A malicious link embedded in an email is the most popular option with some hackers. For other organizations, attachments have a higher chance of success and are more challenging for people to identify as scams, so they may be worth using more often.

Also, change the level of difficulty in the phishing simulations you choose. First, ease learners into exercises by starting with easier templates. Then move progressively to more difficult templates, moving from easy to medium, then hard. For example, the more misspellings or bogus logos you include in your email, the easier it is for someone to determine that it is a phishing attack. Make it more challenging by using fewer of those elements.

Is the email you are sending out plausible for a particular employee? Does the email relate to the target's work responsibilities? Sort simulations by groups of employees -- this is an excellent way to be more targeted in your phishing simulations.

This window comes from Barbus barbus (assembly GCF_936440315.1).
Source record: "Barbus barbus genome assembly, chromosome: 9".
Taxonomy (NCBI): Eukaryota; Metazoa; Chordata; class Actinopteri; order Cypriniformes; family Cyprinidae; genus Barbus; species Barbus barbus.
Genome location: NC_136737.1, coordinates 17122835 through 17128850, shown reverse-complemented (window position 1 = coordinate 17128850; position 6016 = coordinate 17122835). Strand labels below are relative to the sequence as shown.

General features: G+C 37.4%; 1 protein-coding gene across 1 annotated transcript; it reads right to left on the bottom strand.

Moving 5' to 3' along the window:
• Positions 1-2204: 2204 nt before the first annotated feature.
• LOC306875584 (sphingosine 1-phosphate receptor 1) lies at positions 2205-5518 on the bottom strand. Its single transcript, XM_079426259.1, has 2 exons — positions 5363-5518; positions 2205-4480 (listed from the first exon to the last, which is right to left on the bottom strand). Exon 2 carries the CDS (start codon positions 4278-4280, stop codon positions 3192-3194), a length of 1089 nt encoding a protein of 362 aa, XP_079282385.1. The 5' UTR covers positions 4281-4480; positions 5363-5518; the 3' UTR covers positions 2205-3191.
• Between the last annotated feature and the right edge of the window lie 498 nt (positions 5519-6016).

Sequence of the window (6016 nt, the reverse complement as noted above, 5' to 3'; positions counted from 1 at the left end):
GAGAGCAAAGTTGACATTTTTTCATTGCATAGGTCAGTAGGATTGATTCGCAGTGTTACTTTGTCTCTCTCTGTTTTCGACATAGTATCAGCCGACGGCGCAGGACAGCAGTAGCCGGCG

Allow employees to be proactive in reporting phishing attempts by using email software tools, such as a plugin for Outlook. Doing so also gives you another metric to measure the success of your phishing simulation.

Follow up a failure with a learning opportunity

Once everything is in place, determine when to launch your simulation campaign. Midweek is a good time to test employees because they are focused on work and their guard is down, so to speak, but it is good to randomize the days and times of simulations.

Once a campaign is deployed, track and report its progress. Many phishing simulation tools provide an automatic report. Inform your team what you achieved through the simulation, and encourage those who failed to step up their game, but do this in a positive way.

Your dental business has enough challenges. With just a few easy steps, you can improve the security of your sensitive data and educate your teams on good cyberhygiene. Prevent phishing attacks at the source with education and awareness.

John Trest is the chief learning officer of Inspired eLearning at Vipre Security Group.

The comments and observations expressed herein do not necessarily reflect the opinions of, nor should they be construed as an endorsement or admonishment of any particular idea, vendor, or organization.